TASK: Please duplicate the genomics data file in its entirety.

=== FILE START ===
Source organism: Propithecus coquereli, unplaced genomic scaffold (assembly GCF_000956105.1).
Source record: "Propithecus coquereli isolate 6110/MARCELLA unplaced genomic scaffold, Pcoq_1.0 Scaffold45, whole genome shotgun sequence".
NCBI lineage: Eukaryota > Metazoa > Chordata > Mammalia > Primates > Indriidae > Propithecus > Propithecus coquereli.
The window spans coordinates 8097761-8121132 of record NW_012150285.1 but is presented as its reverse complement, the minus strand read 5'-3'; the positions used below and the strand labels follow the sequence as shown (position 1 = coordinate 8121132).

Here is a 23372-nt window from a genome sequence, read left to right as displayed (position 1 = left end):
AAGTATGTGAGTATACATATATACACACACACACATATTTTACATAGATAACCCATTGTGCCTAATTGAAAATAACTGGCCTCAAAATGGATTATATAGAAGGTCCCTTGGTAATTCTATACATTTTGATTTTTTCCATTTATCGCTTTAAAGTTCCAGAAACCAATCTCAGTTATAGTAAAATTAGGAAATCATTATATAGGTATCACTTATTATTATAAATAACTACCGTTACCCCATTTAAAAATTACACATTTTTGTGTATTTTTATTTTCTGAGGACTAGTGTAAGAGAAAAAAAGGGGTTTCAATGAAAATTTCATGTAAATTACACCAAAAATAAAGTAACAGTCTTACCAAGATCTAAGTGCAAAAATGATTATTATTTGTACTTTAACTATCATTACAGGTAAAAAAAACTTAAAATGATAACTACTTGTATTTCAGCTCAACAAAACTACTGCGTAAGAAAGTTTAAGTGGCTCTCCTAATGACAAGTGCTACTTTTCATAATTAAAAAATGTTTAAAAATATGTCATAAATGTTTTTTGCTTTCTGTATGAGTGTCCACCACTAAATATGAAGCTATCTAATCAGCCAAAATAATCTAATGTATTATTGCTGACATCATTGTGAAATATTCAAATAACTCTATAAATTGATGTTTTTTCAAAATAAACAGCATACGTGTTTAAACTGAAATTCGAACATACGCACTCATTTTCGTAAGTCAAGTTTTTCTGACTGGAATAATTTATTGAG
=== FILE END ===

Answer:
Source organism: Propithecus coquereli, unplaced genomic scaffold (assembly GCF_000956105.1).
Source record: "Propithecus coquereli isolate 6110/MARCELLA unplaced genomic scaffold, Pcoq_1.0 Scaffold45, whole genome shotgun sequence".
NCBI lineage: Eukaryota > Metazoa > Chordata > Mammalia > Primates > Indriidae > Propithecus > Propithecus coquereli.
The window spans coordinates 8097761-8121132 of record NW_012150285.1 but is presented as its reverse complement, the minus strand read 5'-3'; the positions used below and the strand labels follow the sequence as shown (position 1 = coordinate 8121132).

Here is a 23372-nt window from a genome sequence, read left to right as displayed (position 1 = left end):
AAGTATGTGAGTATACATATATACACACACACACATATTTTACATAGATAACCCATTGTGCCTAATTGAAAATAACTGGCCTCAAAATGGATTATATAGAAGGTCCCTTGGTAATTCTATACATTTTGATTTTTTCCATTTATCGCTTTAAAGTTCCAGAAACCAATCTCAGTTATAGTAAAATTAGGAAATCATTATATAGGTATCACTTATTATTATAAATAACTACCGTTACCCCATTTAAAAATTACACATTTTTGTGTATTTTTATTTTCTGAGGACTAGTGTAAGAGAAAAAAAGGGGTTTCAATGAAAATTTCATGTAAATTACACCAAAAATAAAGTAACAGTCTTACCAAGATCTAAGTGCAAAAATGATTATTATTTGTACTTTAACTATCATTACAGGTAAAAAAAACTTAAAATGATAACTACTTGTATTTCAGCTCAACAAAACTACTGCGTAAGAAAGTTTAAGTGGCTCTCCTAATGACAAGTGCTACTTTTCATAATTAAAAAATGTTTAAAAATATGTCATAAATGTTTTTTGCTTTCTGTATGAGTGTCCACCACTAAATATGAAGCTATCTAATCAGCCAAAATAATCTAATGTATTATTGCTGACATCATTGTGAAATATTCAAATAACTCTATAAATTGATGTTTTTTCAAAATAAACAGCATACGTGTTTAAACTGAAATTCGAACATACGCACTCATTTTCGTAAGTCAAGTTTTTCTGACTGGAATAATTTATTGAG